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It just wouldn’t be “me” if there wasn’t sparkle somewhere, so here’s a cheeky peekaboo bow tie necklace. For more black watch, here’s an excellent scarf. If you prefer an ultra-femme option, you’re not going to find anything better than this beautiful dress from Modcloth, I need it in my closet yesterday. If you’re into menswear, Topman has a great selection of options.

Last year I got my wife a pair of black watch corduroys for Christmas and one of our homo-fabulous friends loved them so much she ran out and bought the exact same pair for herself. It’s a thing! Get on board, old sport.

Fancy + Festive

gunnyyyyyy

Where art thou winter whites? Here’s a chance to shop your own magical closet for things you’d never otherwise dream of putting together. An antique white mini in wool with bold green and a nice pop of red makes a really fun and cute outfit without risking anyone’s suggestion that you clamber up onto a shelf somewhere, and happily, they’re all things I’ve had in my wardrobe for a while.

Don’t forget balance when you’re building your own version: This wouldn’t work as well if the skirt were red and the shoes were…white.

Nope, definitely not. It would also jingle the bells a little too loudly if the thick cashmere tights I’m wearing were a pure black – the fact they’re a very dark brown, and textured, really works to soften all of the contrast. (Kind of like how matte black-brown mascara is more suited to daytime than a glossy, dramatic jet black.)

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The blouse is feminine and flattering, has detail around the neckline, but isn’t tight or revealing. The miniskirt is lined, made from a heavyweight material, and so are the tights – sheer anything here would take you into the wrong side of Tinseltown. If you haven’t got a similar miniskirt, you could try it with something full or flared, or a pair of chic, off-white trousers. The affect would be worth the spill risk!

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It’s definitely easier to find creamy sweaters, though, so don’t hesitate to flip-flop things around and rock the white on top with a red or green skirt, and go for a metallic shoe instead – I love the idea of pairing this outfit with a gold glitter flats or vintage gold t-strap heels. Or take a gold sequin skirt like the one I wore last week and put a chunky white sweater over it, bringing red and green in with your shoes and killer statement jewelry.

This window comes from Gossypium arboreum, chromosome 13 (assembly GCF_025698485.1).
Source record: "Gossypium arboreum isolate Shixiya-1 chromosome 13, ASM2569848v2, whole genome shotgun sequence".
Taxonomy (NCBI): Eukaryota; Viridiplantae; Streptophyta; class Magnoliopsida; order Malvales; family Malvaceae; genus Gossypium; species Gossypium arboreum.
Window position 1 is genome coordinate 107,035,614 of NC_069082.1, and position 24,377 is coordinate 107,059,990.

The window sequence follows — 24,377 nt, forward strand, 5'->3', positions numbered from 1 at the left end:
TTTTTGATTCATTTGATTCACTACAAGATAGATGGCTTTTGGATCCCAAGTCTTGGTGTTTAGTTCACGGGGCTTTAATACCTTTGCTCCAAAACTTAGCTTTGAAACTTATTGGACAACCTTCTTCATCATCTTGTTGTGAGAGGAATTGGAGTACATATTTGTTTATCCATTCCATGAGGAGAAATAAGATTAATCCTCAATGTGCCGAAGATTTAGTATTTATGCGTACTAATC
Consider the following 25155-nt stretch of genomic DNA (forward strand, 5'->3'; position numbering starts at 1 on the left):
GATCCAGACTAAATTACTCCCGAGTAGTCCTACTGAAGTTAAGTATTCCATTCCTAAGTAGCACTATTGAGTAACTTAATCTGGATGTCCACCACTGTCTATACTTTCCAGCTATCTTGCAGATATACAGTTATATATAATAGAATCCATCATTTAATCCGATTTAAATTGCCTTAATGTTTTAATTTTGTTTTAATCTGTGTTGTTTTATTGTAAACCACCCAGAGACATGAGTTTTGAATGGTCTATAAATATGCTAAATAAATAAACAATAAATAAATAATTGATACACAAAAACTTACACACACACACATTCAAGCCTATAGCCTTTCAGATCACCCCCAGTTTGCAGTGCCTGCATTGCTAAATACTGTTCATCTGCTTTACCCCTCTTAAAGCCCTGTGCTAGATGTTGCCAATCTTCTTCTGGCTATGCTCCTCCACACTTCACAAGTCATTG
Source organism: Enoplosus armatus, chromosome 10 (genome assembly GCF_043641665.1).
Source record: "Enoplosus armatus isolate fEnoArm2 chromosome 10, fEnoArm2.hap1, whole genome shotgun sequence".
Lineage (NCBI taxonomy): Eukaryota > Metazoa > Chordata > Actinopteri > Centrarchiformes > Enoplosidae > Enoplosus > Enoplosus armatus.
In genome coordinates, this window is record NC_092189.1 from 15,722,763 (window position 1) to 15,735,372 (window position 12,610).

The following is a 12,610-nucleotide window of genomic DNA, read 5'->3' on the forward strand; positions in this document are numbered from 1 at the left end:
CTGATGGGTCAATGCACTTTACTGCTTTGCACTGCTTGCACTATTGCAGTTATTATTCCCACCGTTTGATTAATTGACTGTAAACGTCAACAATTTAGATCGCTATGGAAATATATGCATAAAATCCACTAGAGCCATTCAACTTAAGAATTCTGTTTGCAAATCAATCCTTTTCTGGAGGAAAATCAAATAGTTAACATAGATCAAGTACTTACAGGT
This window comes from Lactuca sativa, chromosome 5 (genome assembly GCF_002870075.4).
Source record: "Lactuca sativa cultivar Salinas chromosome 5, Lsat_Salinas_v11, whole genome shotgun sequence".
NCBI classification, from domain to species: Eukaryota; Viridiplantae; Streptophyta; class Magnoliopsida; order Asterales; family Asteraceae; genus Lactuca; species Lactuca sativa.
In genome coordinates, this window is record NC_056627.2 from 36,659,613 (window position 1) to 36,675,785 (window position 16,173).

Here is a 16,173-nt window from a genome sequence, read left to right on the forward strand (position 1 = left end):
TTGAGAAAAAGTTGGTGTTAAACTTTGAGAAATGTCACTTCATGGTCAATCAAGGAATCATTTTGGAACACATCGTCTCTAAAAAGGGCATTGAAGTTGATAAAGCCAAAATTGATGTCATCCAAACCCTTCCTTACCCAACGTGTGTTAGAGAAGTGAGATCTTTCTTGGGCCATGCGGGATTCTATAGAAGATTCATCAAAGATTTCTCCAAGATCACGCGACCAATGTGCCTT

So many possibilities within this palette!

AS-Post-II

Hope you found that helpful, and as usual, I’m around in the comments or via email to answer your questions or give you a nudge in the right direction. Next time we’ll talk about NYE – totally unadulterated, over-the-top excellence, free of any cares pertaining to work or family.

Missed the first part about dressing for holiday parties with coworkers? Check it out here.

Want to check out FFAF’s blog? Bam.

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11 Comments

  1. Thumb up 5

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    i don’t even celebrate christmas and i have been LOVING these posts. every single image looks like it comes straight out of a fancy fashion magazine that is magically featuring a gorgeous queer woman, and while i don’t typically think of myself as someone who is “into fashion” i could definitely get on board with buying every single aspect of every single outfit shown so far.

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    LOVING this series, thank you! That first look is outrageous. I’m spending my first Christmas with my girlfriend’s family but we’re in Australia and there’s a good chance that Christmas day could be in the high 30s. I’m totally stumped on how to look festive, kind of smart and not be a puddle of sweat by lunch time. Christmas to me is all about comedy jumpers, super high denier tights and snuggly socks!

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        Oh gosh, sending Christmassy well wishes your way! It really is a ridiculous situation to find myself in – my festive season is usually split between London and Stockholm with all the snowy, knitwear based joy, not to mention all the glühwein and glögg. That sounds like an incredible look, thank you very much. Tucking things in is my favourite!